Let's say you want pi to a million digits. Using a lazy list populated by the Machin's formula will take you several hours of calculation. But a hard-coded decimal representation of a million digits will take less than a megabyte of memory/disk space, even if inefficiently stored as one digit per byte and can be retrieved virtually instantly.

In practice, there's little reason to need that sort of precision. A 64-bit float has about 20 decimal digits of precision, which is enough to calculate the circumference of the Earth to less than a hair's breadth. Apparently 61 digits of pi is enough to calculate the circumference of the observable universe to within one Planck length.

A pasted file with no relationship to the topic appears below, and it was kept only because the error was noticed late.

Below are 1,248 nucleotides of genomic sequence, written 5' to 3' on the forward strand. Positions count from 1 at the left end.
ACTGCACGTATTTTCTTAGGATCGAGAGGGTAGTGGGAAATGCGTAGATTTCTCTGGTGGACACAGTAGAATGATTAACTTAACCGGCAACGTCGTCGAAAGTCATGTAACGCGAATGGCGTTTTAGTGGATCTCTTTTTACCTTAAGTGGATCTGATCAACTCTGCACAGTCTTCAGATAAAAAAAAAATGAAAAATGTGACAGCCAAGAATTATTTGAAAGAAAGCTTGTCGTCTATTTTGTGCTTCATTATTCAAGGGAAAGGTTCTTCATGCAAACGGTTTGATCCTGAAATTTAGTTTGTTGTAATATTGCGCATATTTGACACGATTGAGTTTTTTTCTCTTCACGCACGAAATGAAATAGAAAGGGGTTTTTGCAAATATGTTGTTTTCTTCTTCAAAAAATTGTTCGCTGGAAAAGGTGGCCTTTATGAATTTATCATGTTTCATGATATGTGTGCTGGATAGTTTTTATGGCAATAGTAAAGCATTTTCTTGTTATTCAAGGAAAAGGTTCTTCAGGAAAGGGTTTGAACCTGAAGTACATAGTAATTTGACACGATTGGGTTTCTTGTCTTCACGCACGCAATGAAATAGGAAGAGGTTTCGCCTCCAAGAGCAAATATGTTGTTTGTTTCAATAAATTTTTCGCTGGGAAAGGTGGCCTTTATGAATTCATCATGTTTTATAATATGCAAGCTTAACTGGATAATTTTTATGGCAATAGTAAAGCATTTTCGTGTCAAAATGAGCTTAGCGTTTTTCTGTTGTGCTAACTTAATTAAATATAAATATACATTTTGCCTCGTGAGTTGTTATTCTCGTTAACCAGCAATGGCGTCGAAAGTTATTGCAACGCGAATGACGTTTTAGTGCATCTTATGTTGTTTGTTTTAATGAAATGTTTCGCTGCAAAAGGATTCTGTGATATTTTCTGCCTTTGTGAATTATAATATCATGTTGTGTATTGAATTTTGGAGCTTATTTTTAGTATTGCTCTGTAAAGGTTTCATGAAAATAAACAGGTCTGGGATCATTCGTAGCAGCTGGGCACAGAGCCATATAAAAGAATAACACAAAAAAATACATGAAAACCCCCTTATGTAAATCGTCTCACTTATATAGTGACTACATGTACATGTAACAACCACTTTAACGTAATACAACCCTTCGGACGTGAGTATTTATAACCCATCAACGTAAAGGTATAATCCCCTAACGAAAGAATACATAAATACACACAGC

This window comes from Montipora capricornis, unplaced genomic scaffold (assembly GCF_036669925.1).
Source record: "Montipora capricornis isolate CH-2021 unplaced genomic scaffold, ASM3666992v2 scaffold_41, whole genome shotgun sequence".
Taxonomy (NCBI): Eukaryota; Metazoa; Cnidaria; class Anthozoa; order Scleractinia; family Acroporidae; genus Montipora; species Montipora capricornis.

In practice, floats are simply good enough for most purposes.